Story Source:

The above story is based on materials provided by American Sociological Association (ASA). Note: Materials may be edited for content and length.


Cite This Page:

American Sociological Association (ASA). "Daughters provide as much elderly parent care as they can, sons do as little as possible." ScienceDaily. ScienceDaily, 19 August 2014. <www.sciencedaily.com/releases/2014/08/140819082912.htm>.
American Sociological Association (ASA). (2014, August 19). Daughters provide as much elderly parent care as they can, sons do as little as possible. ScienceDaily. Retrieved November 28, 2014 from www.sciencedaily.com/releases/2014/08/140819082912.htm
American Sociological Association (ASA). "Daughters provide as much elderly parent care as they can, sons do as little as possible." ScienceDaily. www.sciencedaily.com/releases/2014/08/140819082912.htm (accessed November 28, 2014).

Share This


More From ScienceDaily



More Health & Medicine News

Friday, November 28, 2014

Featured Research

from universities, journals, and other organizations


Featured Videos

from AP, Reuters, AFP, and other news services

Ebola Leaves Orphans Alone in Sierra Leone

Ebola Leaves Orphans Alone in Sierra Leone

AFP (Nov. 27, 2014) — The Ebola epidemic sweeping Sierra Leone is having a profound effect on the country's children, many of whom have been left without any family members to support them. Duration: 01:02 Video provided by AFP
Powered by NewsLook.com
Experimental Ebola Vaccine Shows Promise In Human Trial

Experimental Ebola Vaccine Shows Promise In Human Trial

Newsy (Nov. 27, 2014) — A recent test of a prototype Ebola vaccine generated an immune response to the disease in subjects. Video provided by Newsy
Powered by NewsLook.com
Pet Dogs to Be Used in Anti-Ageing Trial

Pet Dogs to Be Used in Anti-Ageing Trial

Reuters - Innovations Video Online (Nov. 26, 2014) — Researchers in the United States are preparing to discover whether a drug commonly used in human organ transplants can extend the lifespan and health quality of pet dogs. Video provided by Reuters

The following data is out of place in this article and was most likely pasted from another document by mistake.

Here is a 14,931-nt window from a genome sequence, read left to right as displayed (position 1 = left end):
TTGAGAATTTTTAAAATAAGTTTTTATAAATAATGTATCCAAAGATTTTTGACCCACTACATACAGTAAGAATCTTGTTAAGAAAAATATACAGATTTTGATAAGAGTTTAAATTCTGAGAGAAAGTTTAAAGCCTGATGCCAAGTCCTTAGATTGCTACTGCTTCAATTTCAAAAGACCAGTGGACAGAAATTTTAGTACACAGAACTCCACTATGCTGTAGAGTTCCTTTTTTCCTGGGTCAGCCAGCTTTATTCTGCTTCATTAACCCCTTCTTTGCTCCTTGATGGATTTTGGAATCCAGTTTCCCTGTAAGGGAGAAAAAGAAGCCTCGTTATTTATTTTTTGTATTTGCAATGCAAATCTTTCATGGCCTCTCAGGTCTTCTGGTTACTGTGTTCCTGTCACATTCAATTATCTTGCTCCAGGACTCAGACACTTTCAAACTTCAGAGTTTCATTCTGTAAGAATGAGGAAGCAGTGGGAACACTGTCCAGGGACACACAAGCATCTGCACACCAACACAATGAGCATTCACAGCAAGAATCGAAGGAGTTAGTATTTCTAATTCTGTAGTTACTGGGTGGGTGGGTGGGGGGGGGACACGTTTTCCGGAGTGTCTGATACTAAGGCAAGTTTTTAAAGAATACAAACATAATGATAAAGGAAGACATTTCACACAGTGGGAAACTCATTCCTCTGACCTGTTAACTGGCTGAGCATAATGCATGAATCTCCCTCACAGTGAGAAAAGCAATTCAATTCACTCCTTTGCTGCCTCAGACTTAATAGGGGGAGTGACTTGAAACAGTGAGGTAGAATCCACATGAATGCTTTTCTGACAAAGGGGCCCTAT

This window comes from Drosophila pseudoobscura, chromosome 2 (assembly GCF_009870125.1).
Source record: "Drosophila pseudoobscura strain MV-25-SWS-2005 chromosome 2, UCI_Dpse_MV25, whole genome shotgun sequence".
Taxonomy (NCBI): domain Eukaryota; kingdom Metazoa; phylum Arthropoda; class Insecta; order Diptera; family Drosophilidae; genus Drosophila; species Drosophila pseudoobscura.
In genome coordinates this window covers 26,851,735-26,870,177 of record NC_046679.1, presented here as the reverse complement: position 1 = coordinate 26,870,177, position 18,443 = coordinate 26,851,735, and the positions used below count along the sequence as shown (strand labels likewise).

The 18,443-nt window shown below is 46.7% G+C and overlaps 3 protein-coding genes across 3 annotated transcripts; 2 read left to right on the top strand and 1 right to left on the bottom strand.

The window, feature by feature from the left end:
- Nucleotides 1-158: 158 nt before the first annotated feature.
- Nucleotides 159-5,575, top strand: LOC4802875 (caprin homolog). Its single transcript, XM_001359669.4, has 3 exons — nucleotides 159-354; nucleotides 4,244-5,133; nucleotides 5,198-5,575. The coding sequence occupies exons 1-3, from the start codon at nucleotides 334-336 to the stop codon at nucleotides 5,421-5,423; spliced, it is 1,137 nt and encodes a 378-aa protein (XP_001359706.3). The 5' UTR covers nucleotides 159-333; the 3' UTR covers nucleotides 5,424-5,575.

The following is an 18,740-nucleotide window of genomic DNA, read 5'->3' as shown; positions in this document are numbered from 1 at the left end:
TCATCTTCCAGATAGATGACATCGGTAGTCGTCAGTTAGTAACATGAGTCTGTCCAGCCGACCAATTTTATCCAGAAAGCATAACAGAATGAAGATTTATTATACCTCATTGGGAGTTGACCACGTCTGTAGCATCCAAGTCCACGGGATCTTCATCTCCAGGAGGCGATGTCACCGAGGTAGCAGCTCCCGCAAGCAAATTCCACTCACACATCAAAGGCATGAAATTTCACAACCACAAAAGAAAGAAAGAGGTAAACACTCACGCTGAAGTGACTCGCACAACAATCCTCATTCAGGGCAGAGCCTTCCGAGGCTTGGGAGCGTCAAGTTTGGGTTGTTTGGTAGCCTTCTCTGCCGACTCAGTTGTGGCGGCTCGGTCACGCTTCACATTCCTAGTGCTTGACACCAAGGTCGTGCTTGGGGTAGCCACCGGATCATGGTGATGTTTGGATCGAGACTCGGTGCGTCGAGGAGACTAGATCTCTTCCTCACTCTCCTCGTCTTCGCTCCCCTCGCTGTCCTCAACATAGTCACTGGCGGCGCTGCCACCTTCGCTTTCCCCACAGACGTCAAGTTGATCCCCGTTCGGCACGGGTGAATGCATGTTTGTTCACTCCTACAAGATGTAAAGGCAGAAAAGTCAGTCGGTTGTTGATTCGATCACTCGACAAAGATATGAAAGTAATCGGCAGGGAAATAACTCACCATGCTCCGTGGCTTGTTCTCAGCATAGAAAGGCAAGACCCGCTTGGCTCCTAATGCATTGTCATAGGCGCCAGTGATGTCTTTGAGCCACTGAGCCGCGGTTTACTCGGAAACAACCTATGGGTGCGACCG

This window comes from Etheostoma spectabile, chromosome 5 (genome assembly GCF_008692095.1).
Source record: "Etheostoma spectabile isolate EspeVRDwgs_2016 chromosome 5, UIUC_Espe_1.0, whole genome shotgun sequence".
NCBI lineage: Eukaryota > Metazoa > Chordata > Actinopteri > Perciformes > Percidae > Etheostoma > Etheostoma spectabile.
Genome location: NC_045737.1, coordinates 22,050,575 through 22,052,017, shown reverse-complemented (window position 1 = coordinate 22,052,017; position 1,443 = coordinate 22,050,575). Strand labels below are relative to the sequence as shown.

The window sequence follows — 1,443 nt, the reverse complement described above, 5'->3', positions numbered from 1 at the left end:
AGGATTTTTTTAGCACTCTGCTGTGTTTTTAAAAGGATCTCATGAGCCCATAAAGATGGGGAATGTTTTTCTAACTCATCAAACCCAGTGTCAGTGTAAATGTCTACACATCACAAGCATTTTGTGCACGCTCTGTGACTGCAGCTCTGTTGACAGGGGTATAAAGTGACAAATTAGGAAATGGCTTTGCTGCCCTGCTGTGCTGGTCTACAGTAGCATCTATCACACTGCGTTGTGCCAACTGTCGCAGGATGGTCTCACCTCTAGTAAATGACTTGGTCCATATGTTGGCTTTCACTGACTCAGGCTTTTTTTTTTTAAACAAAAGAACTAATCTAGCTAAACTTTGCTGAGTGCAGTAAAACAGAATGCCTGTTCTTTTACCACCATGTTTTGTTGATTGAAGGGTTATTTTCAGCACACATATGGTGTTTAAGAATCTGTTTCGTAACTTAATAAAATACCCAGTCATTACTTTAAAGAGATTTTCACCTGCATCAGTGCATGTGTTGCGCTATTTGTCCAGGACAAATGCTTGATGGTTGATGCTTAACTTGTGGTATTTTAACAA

Powered by NewsLook.com
Today's Prostheses Are More Capable Than Ever

Today's Prostheses Are More Capable Than Ever

Newsy (Nov. 26, 2014) — Advances in prosthetics are making replacement body parts stronger and more lifelike than they’ve ever been. Video provided by Newsy
Powered by NewsLook.com

Search ScienceDaily

Number of stories in archives: 140,361

Find with keyword(s):
 
Enter a keyword or phrase to search ScienceDaily for related topics and research stories.

Save/Print:
Share:  

Breaking News:

Strange & Offbeat Stories

 

Health & Medicine

Mind & Brain

Living & Well

In Other News

... from NewsDaily.com

Science News

Health News

Environment News

Technology News



Save/Print:
Share:  

Free Subscriptions


Get the latest science news with ScienceDaily's free email newsletters, updated daily and weekly. Or view hourly updated newsfeeds in your RSS reader:

Get Social & Mobile


Keep up to date with the latest news from ScienceDaily via social networks and mobile apps:

Have Feedback?


Tell us what you think of ScienceDaily -- we welcome both positive and negative comments. Have any problems using the site? Questions?
Mobile iPhone Android Web
Follow Facebook Twitter Google+
Subscribe RSS Feeds Email Newsletters
Latest Headlines Health & Medicine Mind & Brain Space & Time Matter & Energy Computers & Math Plants & Animals Earth & Climate Fossils & Ruins